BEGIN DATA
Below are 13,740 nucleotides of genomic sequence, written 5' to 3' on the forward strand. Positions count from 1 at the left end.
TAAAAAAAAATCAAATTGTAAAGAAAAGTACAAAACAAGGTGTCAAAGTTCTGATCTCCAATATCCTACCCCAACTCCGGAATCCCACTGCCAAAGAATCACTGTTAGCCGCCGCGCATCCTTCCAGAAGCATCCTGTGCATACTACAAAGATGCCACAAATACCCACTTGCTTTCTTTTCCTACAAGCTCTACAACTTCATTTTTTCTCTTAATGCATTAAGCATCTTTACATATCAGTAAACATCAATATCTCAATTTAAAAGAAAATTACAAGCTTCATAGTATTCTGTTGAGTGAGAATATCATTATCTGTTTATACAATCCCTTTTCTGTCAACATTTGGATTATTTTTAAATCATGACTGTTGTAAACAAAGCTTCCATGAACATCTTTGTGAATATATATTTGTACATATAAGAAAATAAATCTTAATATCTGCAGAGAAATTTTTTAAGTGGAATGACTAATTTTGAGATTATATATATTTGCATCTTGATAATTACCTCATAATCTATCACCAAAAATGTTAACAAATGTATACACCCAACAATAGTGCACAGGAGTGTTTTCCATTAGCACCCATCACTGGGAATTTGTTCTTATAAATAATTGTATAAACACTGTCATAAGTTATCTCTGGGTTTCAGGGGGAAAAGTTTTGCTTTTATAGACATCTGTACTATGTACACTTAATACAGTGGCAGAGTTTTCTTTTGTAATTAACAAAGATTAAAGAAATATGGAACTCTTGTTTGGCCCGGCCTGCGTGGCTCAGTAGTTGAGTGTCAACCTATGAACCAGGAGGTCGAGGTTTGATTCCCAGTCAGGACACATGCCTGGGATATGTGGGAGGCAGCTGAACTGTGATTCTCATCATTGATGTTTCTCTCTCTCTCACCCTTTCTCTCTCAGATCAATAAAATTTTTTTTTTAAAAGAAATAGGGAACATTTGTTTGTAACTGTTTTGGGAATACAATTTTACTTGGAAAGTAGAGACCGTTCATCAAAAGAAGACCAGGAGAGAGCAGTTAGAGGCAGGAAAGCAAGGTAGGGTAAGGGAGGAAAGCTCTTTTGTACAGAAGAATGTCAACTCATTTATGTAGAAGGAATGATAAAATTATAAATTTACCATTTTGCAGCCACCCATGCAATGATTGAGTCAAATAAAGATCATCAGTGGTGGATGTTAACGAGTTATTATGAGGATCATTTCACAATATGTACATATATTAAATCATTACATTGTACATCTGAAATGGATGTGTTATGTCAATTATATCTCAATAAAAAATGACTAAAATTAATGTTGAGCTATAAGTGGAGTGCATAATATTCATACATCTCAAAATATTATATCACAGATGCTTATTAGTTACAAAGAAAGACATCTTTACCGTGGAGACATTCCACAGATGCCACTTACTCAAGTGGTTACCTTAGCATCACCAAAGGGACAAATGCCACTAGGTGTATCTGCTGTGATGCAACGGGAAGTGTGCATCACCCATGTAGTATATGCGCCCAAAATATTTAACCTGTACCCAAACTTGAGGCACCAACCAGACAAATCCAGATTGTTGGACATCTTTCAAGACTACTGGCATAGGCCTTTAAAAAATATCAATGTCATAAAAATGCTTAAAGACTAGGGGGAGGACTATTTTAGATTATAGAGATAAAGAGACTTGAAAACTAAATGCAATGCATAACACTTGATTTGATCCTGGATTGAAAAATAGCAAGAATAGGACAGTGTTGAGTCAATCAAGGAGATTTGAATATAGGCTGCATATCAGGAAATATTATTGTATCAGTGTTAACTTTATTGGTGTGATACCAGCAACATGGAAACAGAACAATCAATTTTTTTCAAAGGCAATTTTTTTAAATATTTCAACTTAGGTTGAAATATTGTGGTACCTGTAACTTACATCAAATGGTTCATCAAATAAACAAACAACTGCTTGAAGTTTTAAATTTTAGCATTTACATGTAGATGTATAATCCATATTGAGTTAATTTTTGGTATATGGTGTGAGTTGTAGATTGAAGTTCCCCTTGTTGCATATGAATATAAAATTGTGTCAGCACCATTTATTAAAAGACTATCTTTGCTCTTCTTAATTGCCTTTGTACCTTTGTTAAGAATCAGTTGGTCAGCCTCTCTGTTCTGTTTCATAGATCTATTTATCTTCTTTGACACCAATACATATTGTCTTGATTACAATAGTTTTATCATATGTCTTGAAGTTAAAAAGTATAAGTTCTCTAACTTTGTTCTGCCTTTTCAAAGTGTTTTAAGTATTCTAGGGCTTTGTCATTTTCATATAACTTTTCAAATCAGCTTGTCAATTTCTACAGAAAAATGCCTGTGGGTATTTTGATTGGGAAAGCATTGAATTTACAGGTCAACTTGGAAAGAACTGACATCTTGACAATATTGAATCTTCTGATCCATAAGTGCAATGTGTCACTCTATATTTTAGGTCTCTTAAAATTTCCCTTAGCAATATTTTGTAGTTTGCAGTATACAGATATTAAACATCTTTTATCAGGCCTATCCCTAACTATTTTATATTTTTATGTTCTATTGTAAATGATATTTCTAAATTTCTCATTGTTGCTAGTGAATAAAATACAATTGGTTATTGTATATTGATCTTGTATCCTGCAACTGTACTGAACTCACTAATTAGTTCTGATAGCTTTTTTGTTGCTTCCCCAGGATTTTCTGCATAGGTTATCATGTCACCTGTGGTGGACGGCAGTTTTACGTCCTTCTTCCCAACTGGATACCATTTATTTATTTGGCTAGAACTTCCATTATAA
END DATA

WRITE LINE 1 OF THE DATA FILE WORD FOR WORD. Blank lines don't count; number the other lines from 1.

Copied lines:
Below are 13,740 nucleotides of genomic sequence, written 5' to 3' on the forward strand. Positions count from 1 at the left end.